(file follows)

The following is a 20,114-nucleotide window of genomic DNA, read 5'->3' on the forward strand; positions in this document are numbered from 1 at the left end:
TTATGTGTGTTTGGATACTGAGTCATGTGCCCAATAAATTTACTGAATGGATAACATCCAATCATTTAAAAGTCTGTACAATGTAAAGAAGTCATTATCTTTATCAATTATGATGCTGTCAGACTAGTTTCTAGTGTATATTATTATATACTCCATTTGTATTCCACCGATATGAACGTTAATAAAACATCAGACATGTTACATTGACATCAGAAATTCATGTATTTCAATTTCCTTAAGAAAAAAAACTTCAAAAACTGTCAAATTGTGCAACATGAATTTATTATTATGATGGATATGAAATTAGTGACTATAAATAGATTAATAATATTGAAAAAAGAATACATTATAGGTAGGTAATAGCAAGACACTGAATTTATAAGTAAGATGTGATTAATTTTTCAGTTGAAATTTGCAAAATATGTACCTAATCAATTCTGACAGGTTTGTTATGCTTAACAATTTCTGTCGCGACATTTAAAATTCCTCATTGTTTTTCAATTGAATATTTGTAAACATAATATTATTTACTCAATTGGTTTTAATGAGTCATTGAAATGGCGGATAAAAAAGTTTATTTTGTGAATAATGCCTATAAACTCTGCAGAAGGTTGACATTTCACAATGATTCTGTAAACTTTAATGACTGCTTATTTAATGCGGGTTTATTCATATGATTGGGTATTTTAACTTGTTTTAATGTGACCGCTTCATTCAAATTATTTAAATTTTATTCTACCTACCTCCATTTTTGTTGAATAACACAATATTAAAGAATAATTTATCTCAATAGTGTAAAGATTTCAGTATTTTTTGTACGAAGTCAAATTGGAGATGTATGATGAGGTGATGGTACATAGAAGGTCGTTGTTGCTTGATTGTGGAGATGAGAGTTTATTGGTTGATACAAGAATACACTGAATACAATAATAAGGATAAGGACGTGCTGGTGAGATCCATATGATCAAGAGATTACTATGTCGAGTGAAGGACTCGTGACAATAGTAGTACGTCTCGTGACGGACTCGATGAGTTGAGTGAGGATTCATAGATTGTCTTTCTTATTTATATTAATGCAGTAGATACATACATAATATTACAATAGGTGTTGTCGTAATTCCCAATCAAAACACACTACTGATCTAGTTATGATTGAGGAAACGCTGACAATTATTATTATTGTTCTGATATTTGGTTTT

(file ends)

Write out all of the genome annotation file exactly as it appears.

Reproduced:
The following is a 20,114-nucleotide window of genomic DNA, read 5'->3' on the forward strand; positions in this document are numbered from 1 at the left end:
TTATGTGTGTTTGGATACTGAGTCATGTGCCCAATAAATTTACTGAATGGATAACATCCAATCATTTAAAAGTCTGTACAATGTAAAGAAGTCATTATCTTTATCAATTATGATGCTGTCAGACTAGTTTCTAGTGTATATTATTATATACTCCATTTGTATTCCACCGATATGAACGTTAATAAAACATCAGACATGTTACATTGACATCAGAAATTCATGTATTTCAATTTCCTTAAGAAAAAAAACTTCAAAAACTGTCAAATTGTGCAACATGAATTTATTATTATGATGGATATGAAATTAGTGACTATAAATAGATTAATAATATTGAAAAAAGAATACATTATAGGTAGGTAATAGCAAGACACTGAATTTATAAGTAAGATGTGATTAATTTTTCAGTTGAAATTTGCAAAATATGTACCTAATCAATTCTGACAGGTTTGTTATGCTTAACAATTTCTGTCGCGACATTTAAAATTCCTCATTGTTTTTCAATTGAATATTTGTAAACATAATATTATTTACTCAATTGGTTTTAATGAGTCATTGAAATGGCGGATAAAAAAGTTTATTTTGTGAATAATGCCTATAAACTCTGCAGAAGGTTGACATTTCACAATGATTCTGTAAACTTTAATGACTGCTTATTTAATGCGGGTTTATTCATATGATTGGGTATTTTAACTTGTTTTAATGTGACCGCTTCATTCAAATTATTTAAATTTTATTCTACCTACCTCCATTTTTGTTGAATAACACAATATTAAAGAATAATTTATCTCAATAGTGTAAAGATTTCAGTATTTTTTGTACGAAGTCAAATTGGAGATGTATGATGAGGTGATGGTACATAGAAGGTCGTTGTTGCTTGATTGTGGAGATGAGAGTTTATTGGTTGATACAAGAATACACTGAATACAATAATAAGGATAAGGACGTGCTGGTGAGATCCATATGATCAAGAGATTACTATGTCGAGTGAAGGACTCGTGACAATAGTAGTACGTCTCGTGACGGACTCGATGAGTTGAGTGAGGATTCATAGATTGTCTTTCTTATTTATATTAATGCAGTAGATACATACATAATATTACAATAGGTGTTGTCGTAATTCCCAATCAAAACACACTACTGATCTAGTTATGATTGAGGAAACGCTGACAATTATTATTATTGTTCTGATATTTGGTTTT